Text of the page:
The latest news about the musician Kate Bush and her work

Category: Press Page 1 of 6

New Yorker Magazine on Kate Bush Remastered: “Enduring, Incandescent Power”

New Yorker article

In a high profile review in The New Yorker, Margaret Talbot luxuriates in re-discovering Kate’s work through listening to the Remastered box sets. Wonderfully titled “The Enduring, Incandescent Power of Kate Bush“, the article finds the writer spending “most of a week last month in a Kate Bush-induced reverie—or was it a swoon? I know there were tears: you try remaining dry-eyed listening to “This Woman’s Work” on a cold November night after a glass or two of wine; if you do, I don’t want to know you. There may have been some ecstatic dancing that alarmed the dog; there was definitely some animated texting of lyrics to my children, who, at twenty-two and nineteen are both, bless them, Kate Bush fans…..listening to all the tracks on a complete boxed set is like going to a party and talking to all the strangers you’d normally avoid instead of the friends you already have.”

Talbot concludes this excellent, lengthy piece by summarising Kate through a Virginia Woolf quote (written about Emily Brontë): “Hers then is the rarest of all powers, she could free life from its dependence on facts, with a few touches indicate the spirit of a face so that it needs no body; by speaking of the moor make the wind blow and the thunder roar.” Read the full article at The New Yorker site here

You can buy Kate’s Remastered box sets, her How To Be Invisible book of lyrics and also t-shirts and lots of other new items at the online version of Kate’s Remastered Pop-Up Shop, all profits to the Crisis homelessness charity right up till January 1st. Click here for the online Pop-Up Shop.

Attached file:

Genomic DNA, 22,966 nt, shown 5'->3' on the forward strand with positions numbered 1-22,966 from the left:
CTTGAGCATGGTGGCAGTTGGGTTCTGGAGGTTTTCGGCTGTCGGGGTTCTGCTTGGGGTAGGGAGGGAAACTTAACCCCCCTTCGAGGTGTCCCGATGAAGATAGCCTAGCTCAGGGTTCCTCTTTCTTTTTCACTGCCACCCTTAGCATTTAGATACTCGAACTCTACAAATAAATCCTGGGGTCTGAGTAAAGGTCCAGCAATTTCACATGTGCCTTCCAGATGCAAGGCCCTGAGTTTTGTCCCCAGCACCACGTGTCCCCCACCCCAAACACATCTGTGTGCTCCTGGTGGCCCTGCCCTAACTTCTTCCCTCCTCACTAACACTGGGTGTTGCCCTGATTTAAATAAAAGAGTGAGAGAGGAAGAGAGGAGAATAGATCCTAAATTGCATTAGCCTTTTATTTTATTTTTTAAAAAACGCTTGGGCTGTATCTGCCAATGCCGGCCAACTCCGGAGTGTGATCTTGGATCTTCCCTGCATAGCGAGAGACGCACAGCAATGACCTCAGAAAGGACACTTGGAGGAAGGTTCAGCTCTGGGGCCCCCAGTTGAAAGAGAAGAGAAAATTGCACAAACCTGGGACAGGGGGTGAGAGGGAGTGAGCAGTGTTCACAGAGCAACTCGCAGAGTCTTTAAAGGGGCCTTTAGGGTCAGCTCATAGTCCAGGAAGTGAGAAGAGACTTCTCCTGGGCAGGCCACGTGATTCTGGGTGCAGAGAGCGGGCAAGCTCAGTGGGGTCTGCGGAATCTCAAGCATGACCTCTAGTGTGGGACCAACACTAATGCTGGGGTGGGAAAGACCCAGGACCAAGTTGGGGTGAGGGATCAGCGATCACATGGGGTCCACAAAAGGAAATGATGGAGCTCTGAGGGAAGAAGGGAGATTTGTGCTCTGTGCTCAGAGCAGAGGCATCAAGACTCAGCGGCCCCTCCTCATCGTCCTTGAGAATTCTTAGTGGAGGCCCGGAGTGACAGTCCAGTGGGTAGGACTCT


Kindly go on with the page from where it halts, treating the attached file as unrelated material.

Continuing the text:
The Irish Times on Kate’s literary inspirations as her book is released

Irish Times

Patrick Kelleher writes today in The Irish Times about Kate’s literary inspirations across her body of work:

“Wuthering Heights was just the beginning of a career that has been filled with literary influences. As Bush prepares this week to release a book of lyrics, called How To Be Invisible, now is a fitting time to reflect on the songs throughout her illustrious career that have been influenced by literature….” Emily Brontë, Peter Pan, Shakespeare, Henry James, Stephen King, Peter Reich, Alfred Tennyson, James Joyce and Hans Christian Andersen are all discussed.  Kelleher concludes:  “As Bush prepares to release a book of lyrics, and has just released remastered versions of all of her albums on CD and vinyl for the first time, there could be more literary-inspired Bush music on the horizon.” Read the full article here.

More 5-Star Reviews For Remasters – Classic Pop and Q Magazine

Classic Pop Cover December 2018